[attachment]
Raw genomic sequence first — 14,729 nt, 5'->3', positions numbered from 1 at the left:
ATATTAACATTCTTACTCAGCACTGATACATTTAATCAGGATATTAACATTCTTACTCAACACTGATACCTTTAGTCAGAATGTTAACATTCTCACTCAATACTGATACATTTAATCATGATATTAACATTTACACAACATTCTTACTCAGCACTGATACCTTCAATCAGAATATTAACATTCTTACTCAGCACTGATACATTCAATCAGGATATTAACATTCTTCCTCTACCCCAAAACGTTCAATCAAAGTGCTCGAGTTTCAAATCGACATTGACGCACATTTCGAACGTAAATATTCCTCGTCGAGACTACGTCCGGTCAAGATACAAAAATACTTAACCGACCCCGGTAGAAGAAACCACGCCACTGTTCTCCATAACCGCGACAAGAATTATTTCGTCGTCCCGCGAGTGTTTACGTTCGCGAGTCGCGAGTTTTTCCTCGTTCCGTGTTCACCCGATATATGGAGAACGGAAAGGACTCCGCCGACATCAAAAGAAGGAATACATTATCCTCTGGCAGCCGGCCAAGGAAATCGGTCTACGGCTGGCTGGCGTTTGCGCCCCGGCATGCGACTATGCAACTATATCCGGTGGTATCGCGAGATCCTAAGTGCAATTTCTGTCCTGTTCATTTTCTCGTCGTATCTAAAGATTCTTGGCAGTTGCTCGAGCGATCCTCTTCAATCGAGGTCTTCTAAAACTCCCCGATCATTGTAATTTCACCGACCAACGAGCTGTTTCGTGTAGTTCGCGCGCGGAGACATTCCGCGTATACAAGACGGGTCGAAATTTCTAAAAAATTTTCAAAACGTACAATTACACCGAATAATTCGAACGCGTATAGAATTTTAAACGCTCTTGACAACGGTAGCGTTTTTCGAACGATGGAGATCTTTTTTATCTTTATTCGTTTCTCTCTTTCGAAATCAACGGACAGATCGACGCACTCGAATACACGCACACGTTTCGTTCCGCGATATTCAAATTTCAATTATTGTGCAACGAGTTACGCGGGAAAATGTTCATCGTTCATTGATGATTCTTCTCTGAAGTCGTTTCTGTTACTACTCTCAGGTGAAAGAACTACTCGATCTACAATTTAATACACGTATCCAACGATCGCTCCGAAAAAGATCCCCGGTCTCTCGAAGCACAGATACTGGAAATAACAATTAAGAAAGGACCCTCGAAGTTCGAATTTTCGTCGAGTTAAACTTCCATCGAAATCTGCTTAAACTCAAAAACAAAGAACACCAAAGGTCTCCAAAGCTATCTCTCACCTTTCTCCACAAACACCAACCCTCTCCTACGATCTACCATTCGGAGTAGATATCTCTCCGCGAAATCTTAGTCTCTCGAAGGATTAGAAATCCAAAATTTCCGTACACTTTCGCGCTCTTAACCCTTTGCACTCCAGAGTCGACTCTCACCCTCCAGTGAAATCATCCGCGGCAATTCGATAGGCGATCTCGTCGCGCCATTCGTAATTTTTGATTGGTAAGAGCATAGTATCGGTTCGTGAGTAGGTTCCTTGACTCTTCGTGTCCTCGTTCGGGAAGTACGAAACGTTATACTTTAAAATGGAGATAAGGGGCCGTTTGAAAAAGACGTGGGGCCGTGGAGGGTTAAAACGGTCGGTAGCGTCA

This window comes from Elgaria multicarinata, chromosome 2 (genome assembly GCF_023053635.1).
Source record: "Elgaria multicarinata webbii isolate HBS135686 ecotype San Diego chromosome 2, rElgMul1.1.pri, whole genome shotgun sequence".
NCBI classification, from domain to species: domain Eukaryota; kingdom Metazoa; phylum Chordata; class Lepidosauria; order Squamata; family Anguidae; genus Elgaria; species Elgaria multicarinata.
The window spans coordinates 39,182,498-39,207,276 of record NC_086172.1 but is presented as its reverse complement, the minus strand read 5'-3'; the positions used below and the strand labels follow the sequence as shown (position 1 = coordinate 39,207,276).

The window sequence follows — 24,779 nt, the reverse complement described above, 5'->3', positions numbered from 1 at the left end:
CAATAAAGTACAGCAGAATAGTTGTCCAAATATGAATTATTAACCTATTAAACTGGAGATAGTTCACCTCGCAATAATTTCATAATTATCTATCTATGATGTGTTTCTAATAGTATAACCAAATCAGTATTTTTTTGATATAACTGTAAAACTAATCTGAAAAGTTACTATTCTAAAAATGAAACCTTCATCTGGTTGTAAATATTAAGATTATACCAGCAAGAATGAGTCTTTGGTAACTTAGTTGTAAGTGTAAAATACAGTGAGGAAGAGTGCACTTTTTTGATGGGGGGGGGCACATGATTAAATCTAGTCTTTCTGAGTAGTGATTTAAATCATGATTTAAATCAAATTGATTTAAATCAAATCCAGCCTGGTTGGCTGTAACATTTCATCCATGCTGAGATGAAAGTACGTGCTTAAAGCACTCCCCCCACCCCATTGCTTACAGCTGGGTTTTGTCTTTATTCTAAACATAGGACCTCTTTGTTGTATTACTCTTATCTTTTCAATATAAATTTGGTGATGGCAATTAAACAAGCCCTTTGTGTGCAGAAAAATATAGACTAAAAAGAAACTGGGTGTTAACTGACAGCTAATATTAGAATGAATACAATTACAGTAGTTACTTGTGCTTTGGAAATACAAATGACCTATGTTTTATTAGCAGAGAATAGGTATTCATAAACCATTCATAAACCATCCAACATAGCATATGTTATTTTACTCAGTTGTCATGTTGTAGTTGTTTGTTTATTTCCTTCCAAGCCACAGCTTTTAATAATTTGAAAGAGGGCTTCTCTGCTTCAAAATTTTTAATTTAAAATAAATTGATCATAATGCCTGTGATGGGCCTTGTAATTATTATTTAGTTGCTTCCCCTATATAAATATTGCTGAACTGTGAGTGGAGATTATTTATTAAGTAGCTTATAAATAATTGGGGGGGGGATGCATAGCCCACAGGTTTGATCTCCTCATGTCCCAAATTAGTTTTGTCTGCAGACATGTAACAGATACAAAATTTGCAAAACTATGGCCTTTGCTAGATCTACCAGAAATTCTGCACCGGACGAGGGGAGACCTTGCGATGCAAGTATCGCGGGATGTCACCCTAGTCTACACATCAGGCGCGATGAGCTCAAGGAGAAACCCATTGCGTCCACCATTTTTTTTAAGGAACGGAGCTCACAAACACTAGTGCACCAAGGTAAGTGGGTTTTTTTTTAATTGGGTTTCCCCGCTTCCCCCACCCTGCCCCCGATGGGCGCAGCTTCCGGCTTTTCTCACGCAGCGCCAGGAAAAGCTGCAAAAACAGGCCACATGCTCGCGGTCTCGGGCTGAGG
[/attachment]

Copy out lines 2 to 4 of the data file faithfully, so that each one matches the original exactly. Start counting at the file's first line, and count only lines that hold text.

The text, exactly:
ATATTAACATTCTTACTCAGCACTGATACATTTAATCAGGATATTAACATTCTTACTCAACACTGATACCTTTAGTCAGAATGTTAACATTCTCACTCAATACTGATACATTTAATCATGATATTAACATTTACACAACATTCTTACTCAGCACTGATACCTTCAATCAGAATATTAACATTCTTACTCAGCACTGATACATTCAATCAGGATATTAACATTCTTCCTCTACCCCAAAACGTTCAATCAAAGTGCTCGAGTTTCAAATCGACATTGACGCACATTTCGAACGTAAATATTCCTCGTCGAGACTACGTCCGGTCAAGATACAAAAATACTTAACCGACCCCGGTAGAAGAAACCACGCCACTGTTCTCCATAACCGCGACAAGAATTATTTCGTCGTCCCGCGAGTGTTTACGTTCGCGAGTCGCGAGTTTTTCCTCGTTCCGTGTTCACCCGATATATGGAGAACGGAAAGGACTCCGCCGACATCAAAAGAAGGAATACATTATCCTCTGGCAGCCGGCCAAGGAAATCGGTCTACGGCTGGCTGGCGTTTGCGCCCCGGCATGCGACTATGCAACTATATCCGGTGGTATCGCGAGATCCTAAGTGCAATTTCTGTCCTGTTCATTTTCTCGTCGTATCTAAAGATTCTTGGCAGTTGCTCGAGCGATCCTCTTCAATCGAGGTCTTCTAAAACTCCCCGATCATTGTAATTTCACCGACCAACGAGCTGTTTCGTGTAGTTCGCGCGCGGAGACATTCCGCGTATACAAGACGGGTCGAAATTTCTAAAAAATTTTCAAAACGTACAATTACACCGAATAATTCGAACGCGTATAGAATTTTAAACGCTCTTGACAACGGTAGCGTTTTTCGAACGATGGAGATCTTTTTTATCTTTATTCGTTTCTCTCTTTCGAAATCAACGGACAGATCGACGCACTCGAATACACGCACACGTTTCGTTCCGCGATATTCAAATTTCAATTATTGTGCAACGAGTTACGCGGGAAAATGTTCATCGTTCATTGATGATTCTTCTCTGAAGTCGTTTCTGTTACTACTCTCAGGTGAAAGAACTACTCGATCTACAATTTAATACACGTATCCAACGATCGCTCCGAAAAAGATCCCCGGTCTCTCGAAGCACAGATACTGGAAATAACAATTAAGAAAGGACCCTCGAAGTTCGAATTTTCGTCGAGTTAAACTTCCATCGAAATCTGCTTAAACTCAAAAACAAAGAACACCAAAGGTCTCCAAAGCTATCTCTCACCTTTCTCCACAAACACCAACCCTCTCCTACGATCTACCATTCGGAGTAGATATCTCTCCGCGAAATCTTAGTCTCTCGAAGGATTAGAAATCCAAAATTTCCGTACACTTTCGCGCTCTTAACCCTTTGCACTCCAGAGTCGACTCTCACCCTCCAGTGAAATCATCCGCGGCAATTCGATAGGCGATCTCGTCGCGCCATTCGTAATTTTTGATTGGTAAGAGCATAGTATCGGTTCGTGAGTAGGTTCCTTGACTCTTCGTGTCCTCGTTCGGGAAGTACGAAACGTTATACTTTAAAATGGAGATAAGGGGCCGTTTGAAAAAGACGTGGGGCCGTGGAGGGTTAAAACGGTCGGTAGCGTCA

This window comes from Elgaria multicarinata, chromosome 2 (genome assembly GCF_023053635.1).
Source record: "Elgaria multicarinata webbii isolate HBS135686 ecotype San Diego chromosome 2, rElgMul1.1.pri, whole genome shotgun sequence".